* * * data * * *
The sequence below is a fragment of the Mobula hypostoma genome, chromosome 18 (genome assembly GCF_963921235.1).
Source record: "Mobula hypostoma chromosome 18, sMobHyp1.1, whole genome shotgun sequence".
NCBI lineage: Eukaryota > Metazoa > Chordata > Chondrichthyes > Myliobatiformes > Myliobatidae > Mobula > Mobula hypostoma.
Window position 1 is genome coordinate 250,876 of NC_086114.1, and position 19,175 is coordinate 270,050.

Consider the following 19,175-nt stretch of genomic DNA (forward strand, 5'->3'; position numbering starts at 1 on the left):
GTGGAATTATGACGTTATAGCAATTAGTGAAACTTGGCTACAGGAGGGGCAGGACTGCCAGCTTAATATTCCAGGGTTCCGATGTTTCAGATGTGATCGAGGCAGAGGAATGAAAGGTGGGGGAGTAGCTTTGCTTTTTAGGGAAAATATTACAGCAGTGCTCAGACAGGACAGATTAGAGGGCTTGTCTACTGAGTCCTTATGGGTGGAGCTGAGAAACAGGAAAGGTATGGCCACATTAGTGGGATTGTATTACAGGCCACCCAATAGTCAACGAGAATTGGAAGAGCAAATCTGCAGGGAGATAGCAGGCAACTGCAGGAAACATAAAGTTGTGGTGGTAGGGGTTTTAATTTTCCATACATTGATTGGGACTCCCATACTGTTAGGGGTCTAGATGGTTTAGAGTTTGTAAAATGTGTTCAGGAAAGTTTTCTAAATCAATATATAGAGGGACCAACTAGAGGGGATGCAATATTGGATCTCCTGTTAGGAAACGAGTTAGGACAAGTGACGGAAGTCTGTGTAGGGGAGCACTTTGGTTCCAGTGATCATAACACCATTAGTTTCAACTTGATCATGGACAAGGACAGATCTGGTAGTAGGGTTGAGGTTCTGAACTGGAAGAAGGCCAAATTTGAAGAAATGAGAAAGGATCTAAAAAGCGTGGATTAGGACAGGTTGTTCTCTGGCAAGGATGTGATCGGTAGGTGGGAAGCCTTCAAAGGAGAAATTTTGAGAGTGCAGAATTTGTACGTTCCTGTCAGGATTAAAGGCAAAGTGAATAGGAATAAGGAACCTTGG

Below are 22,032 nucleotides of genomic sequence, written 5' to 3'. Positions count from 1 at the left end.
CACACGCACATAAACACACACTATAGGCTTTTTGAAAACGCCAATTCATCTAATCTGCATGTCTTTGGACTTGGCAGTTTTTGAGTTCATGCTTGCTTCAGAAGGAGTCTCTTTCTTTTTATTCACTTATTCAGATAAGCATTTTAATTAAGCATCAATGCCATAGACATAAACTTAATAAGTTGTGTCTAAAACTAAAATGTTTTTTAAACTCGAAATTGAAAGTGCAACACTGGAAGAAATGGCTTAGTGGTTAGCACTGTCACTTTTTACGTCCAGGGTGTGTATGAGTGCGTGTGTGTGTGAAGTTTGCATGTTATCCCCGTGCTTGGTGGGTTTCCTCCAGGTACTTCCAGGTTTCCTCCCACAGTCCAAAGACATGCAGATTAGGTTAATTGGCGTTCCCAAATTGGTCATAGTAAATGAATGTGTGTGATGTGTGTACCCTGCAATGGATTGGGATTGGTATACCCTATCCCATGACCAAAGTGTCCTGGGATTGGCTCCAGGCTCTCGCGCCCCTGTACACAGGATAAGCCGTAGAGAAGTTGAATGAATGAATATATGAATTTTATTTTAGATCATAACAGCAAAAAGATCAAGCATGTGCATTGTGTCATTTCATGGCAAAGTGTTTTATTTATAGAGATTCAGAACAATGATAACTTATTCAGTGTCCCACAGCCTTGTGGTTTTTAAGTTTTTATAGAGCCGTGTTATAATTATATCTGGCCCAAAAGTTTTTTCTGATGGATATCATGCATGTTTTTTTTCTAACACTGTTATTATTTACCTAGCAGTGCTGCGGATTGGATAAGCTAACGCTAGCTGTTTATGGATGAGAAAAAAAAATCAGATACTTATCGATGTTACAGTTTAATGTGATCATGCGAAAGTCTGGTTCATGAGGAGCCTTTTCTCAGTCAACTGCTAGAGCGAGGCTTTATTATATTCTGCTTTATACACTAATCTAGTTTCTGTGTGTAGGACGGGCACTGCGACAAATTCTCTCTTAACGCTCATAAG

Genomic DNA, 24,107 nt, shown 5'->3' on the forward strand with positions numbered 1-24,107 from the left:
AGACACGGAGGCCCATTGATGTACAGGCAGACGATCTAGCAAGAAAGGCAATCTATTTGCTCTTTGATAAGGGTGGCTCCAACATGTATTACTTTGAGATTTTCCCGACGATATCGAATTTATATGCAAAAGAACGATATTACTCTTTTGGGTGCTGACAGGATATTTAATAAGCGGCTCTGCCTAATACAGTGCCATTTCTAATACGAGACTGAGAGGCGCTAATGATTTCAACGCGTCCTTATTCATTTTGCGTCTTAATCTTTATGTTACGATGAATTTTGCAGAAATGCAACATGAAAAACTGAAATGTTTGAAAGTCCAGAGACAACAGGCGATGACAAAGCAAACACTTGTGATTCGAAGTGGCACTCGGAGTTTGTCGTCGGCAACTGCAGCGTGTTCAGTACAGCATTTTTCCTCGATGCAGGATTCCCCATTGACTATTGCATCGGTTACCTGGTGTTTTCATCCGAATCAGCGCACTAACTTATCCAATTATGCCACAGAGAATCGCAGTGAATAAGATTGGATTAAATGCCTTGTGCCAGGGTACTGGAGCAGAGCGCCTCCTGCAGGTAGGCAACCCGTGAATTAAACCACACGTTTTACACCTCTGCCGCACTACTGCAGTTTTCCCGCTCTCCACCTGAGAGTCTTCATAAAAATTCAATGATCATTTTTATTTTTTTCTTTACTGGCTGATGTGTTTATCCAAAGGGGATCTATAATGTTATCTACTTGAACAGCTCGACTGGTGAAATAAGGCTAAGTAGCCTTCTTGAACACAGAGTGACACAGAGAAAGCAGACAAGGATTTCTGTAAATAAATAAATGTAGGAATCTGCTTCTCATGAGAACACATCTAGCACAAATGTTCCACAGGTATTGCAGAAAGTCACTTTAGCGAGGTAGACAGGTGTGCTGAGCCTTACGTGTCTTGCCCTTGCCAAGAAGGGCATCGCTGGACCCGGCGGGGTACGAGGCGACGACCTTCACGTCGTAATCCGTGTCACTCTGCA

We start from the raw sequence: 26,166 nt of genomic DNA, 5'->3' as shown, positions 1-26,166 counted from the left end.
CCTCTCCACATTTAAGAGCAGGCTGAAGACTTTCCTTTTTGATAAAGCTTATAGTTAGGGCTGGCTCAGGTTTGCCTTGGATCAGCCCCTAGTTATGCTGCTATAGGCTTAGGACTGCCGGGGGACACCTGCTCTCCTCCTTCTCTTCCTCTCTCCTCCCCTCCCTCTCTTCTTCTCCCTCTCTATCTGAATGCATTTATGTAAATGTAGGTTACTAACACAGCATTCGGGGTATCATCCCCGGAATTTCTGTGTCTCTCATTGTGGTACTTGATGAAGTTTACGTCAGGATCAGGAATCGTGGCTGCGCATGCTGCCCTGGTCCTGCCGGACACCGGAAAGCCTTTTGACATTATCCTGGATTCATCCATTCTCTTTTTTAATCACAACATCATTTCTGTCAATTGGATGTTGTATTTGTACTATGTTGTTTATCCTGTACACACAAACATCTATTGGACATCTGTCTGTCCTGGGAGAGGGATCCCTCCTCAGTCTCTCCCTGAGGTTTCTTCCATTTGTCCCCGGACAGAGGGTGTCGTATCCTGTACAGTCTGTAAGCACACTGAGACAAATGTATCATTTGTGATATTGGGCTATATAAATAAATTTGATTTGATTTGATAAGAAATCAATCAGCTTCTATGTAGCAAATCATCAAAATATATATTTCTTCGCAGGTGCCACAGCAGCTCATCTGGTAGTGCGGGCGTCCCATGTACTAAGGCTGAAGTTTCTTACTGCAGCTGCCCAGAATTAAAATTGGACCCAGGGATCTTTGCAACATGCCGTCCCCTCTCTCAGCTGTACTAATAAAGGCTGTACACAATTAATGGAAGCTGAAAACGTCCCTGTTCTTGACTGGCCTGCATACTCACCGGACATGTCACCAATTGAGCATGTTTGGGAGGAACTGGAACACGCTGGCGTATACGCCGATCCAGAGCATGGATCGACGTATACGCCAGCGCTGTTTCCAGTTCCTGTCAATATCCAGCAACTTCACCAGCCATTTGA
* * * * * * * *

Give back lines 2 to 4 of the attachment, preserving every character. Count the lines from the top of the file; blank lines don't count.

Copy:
Source record: "Mobula hypostoma chromosome 18, sMobHyp1.1, whole genome shotgun sequence".
NCBI lineage: Eukaryota > Metazoa > Chordata > Chondrichthyes > Myliobatiformes > Myliobatidae > Mobula > Mobula hypostoma.
Window position 1 is genome coordinate 250,876 of NC_086114.1, and position 19,175 is coordinate 270,050.